In any case why should we criminalise these children taking to traditional arts? Even children of elite families are put to work in TV serials, Bollywood or regional films, or made to work for ad agencies. Those who take to sport also start entering competitions very early on. Those who learn classical singing from ustads also start learning and performing at an early age. But nobody ever dreams of arresting the parents of such child stars or handing over such children to the care of Kailash Satyarthi’s NGO on charges of child labour. Why then target the poorest of the poor whose very survival depends on the street performances?
Their children are neither neglected nor abused. In Parts I and II of this series I have described the pains these parents take to get their children released. Just witnessing the brutalisation these families are subjected to when arrested and separated from their children has been deeply traumatic for me. 
Misuse of Right to Education Act
The Right to Education Act is being used as yet another tool of harassment of the Nats. Parents are jailed on the charge of using their children for begging and depriving them of their right to education. Their children are forcibly taken away from them and locked up in “protection homes”. There they are underfed, beaten up and made to clean and cook and do menial tasks in the Homes. Many of these protection homes do not allow parents to even visit their children. Even jail inmates guilty of heinous crimes are allowed visitors from among close relatives. But children of the poor forcibly put in orphanages or protection homes are not allowed any contact with the outside world.
Releasing a child from these Homes requires soul-destroying amount of legal procedures, paper work, including producing identity papers, caste certificates from local sarpanch, NGO guarantors who will take responsibility that the child will be educated. The process can take weeks or months. Procuring these certificates requires several trips and bribes. The child is not released in the city or town from he/she was taken into custody but in the native home town or village. This also involves a great deal of additional expense. Those who don’t have identity papers, have no escape.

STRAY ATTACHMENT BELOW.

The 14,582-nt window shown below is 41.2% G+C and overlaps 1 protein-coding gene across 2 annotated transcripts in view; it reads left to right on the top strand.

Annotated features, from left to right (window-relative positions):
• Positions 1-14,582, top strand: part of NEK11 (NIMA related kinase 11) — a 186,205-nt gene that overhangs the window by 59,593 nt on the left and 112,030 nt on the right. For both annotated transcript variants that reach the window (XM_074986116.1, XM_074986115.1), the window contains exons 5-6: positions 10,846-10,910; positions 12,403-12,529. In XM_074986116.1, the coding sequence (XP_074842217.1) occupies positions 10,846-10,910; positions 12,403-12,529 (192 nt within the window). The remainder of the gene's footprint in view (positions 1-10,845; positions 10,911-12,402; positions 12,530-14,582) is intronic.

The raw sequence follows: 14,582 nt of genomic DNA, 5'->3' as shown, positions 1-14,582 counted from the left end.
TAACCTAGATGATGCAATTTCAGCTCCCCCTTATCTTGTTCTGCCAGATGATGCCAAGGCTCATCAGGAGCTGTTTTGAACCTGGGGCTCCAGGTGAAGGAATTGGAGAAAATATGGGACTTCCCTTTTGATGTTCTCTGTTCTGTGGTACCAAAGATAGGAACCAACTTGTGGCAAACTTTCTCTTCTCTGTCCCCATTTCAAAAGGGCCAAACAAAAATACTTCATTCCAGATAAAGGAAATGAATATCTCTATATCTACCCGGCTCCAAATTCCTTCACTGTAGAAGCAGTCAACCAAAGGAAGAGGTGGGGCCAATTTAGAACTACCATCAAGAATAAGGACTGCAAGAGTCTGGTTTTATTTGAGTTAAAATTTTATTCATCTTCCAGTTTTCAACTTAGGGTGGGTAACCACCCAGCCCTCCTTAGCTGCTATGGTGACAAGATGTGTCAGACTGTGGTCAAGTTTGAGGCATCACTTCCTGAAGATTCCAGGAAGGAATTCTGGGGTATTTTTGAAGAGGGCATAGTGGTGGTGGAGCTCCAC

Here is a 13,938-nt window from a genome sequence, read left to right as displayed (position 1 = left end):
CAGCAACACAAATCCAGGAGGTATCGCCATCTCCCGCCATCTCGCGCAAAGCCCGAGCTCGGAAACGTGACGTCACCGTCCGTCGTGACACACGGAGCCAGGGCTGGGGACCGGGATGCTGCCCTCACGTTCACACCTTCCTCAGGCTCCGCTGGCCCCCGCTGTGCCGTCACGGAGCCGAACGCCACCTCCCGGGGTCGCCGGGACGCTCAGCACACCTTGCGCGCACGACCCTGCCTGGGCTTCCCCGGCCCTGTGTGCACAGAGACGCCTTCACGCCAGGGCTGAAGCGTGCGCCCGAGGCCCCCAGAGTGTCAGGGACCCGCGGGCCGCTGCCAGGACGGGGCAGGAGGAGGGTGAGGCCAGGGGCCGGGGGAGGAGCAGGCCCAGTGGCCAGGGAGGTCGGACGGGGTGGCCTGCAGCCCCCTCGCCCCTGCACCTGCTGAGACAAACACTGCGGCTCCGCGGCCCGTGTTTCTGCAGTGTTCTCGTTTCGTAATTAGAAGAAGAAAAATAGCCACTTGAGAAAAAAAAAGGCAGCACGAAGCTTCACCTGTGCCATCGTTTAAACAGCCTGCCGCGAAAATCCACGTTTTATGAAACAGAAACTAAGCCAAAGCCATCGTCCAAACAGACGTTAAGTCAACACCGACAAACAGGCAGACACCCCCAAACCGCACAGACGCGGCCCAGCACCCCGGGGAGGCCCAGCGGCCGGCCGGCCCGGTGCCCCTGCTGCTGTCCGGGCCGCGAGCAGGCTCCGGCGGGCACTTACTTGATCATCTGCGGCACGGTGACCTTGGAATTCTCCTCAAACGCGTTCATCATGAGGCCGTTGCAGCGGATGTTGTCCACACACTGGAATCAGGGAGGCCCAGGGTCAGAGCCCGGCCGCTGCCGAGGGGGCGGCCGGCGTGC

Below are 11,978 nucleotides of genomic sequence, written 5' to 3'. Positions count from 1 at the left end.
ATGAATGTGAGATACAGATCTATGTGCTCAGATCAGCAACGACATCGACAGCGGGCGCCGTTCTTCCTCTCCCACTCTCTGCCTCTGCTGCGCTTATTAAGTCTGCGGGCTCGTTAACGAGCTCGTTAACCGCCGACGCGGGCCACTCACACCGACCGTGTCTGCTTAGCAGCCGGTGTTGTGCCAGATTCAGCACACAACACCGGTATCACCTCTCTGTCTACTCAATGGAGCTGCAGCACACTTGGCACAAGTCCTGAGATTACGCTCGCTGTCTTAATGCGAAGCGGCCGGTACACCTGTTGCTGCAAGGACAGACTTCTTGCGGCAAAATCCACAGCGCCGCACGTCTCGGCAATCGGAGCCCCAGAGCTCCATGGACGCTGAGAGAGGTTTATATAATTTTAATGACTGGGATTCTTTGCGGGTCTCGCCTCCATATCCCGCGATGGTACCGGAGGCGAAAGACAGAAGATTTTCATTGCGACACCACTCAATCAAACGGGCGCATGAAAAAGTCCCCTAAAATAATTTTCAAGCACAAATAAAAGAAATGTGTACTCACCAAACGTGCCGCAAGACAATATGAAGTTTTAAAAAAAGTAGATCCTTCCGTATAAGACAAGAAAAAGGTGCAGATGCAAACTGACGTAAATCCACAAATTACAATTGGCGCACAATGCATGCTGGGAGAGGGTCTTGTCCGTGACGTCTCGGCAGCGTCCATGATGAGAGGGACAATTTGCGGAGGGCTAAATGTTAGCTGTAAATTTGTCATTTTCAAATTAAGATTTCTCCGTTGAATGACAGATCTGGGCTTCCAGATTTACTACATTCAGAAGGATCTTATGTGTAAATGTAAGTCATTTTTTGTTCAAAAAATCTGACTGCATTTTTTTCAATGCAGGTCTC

The Natnis locked up in Nari Niketans are subjected to abusive behaviour, treated like prostitutes, and often sexually exploited. The release of a sentenced adult on bail involves a minimum expense of Rs 10,000 by way of legal costs, bribes and another Rs 10-15,000 for getting a child out of “Protection Homes”
Net result of state interventions
During the period they are in state custody, the entire family is without work and falls into a debt trap. The only safety net they have is close community and kinship ties, as no bank or other institution is available to them for credit or other support.  
As a result, Nats in the clutches of these laws have to borrow money at usurious rates for legal expenses. Often the only way to raise money for these recurring emergencies is for Nat women to prostitute themselves.
The ever-hanging shadow of law owing to the criminalisation of their way of living results in Nats leading traumatised and insecure lives. This inevitably results in loss of self-esteem and erosion of respect for their art. Most are abandoning their occupation and end up as unskilled labourers in menial low paying jobs, just as millions of impoverished farmers, skilled weavers, goldsmiths and other traditional artisans are doing.
When communities whose skills were honed over centuries are forced out of their traditional occupations and join the ranks of unskilled manual labour force, it represents a great civilisational tragedy.
The author is currently Maulana Azad National Professor of ICSSR and founder president of human rights organisation, MANUSHI